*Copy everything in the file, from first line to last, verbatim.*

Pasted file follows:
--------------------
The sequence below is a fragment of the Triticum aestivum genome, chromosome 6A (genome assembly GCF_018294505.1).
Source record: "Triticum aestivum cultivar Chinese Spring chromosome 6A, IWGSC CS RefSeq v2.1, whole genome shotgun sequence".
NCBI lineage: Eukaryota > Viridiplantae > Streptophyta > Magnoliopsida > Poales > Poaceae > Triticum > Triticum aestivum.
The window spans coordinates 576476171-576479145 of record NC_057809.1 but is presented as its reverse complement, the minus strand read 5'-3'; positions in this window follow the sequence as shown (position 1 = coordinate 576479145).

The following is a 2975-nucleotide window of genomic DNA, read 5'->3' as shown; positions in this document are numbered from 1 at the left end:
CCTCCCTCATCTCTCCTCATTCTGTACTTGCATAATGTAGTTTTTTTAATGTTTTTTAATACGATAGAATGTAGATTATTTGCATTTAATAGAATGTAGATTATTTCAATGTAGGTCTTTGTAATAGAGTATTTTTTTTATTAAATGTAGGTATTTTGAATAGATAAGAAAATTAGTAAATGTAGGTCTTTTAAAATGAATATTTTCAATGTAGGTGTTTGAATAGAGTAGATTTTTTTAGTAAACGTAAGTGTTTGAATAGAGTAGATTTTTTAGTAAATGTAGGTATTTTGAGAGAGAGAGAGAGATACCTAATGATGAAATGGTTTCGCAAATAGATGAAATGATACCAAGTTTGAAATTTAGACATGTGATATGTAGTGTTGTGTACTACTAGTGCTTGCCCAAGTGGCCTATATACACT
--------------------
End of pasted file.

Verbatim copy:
The sequence below is a fragment of the Triticum aestivum genome, chromosome 6A (genome assembly GCF_018294505.1).
Source record: "Triticum aestivum cultivar Chinese Spring chromosome 6A, IWGSC CS RefSeq v2.1, whole genome shotgun sequence".
NCBI lineage: Eukaryota > Viridiplantae > Streptophyta > Magnoliopsida > Poales > Poaceae > Triticum > Triticum aestivum.
The window spans coordinates 576476171-576479145 of record NC_057809.1 but is presented as its reverse complement, the minus strand read 5'-3'; positions in this window follow the sequence as shown (position 1 = coordinate 576479145).

The following is a 2975-nucleotide window of genomic DNA, read 5'->3' as shown; positions in this document are numbered from 1 at the left end:
CCTCCCTCATCTCTCCTCATTCTGTACTTGCATAATGTAGTTTTTTTAATGTTTTTTAATACGATAGAATGTAGATTATTTGCATTTAATAGAATGTAGATTATTTCAATGTAGGTCTTTGTAATAGAGTATTTTTTTTATTAAATGTAGGTATTTTGAATAGATAAGAAAATTAGTAAATGTAGGTCTTTTAAAATGAATATTTTCAATGTAGGTGTTTGAATAGAGTAGATTTTTTTAGTAAACGTAAGTGTTTGAATAGAGTAGATTTTTTAGTAAATGTAGGTATTTTGAGAGAGAGAGAGAGATACCTAATGATGAAATGGTTTCGCAAATAGATGAAATGATACCAAGTTTGAAATTTAGACATGTGATATGTAGTGTTGTGTACTACTAGTGCTTGCCCAAGTGGCCTATATACACT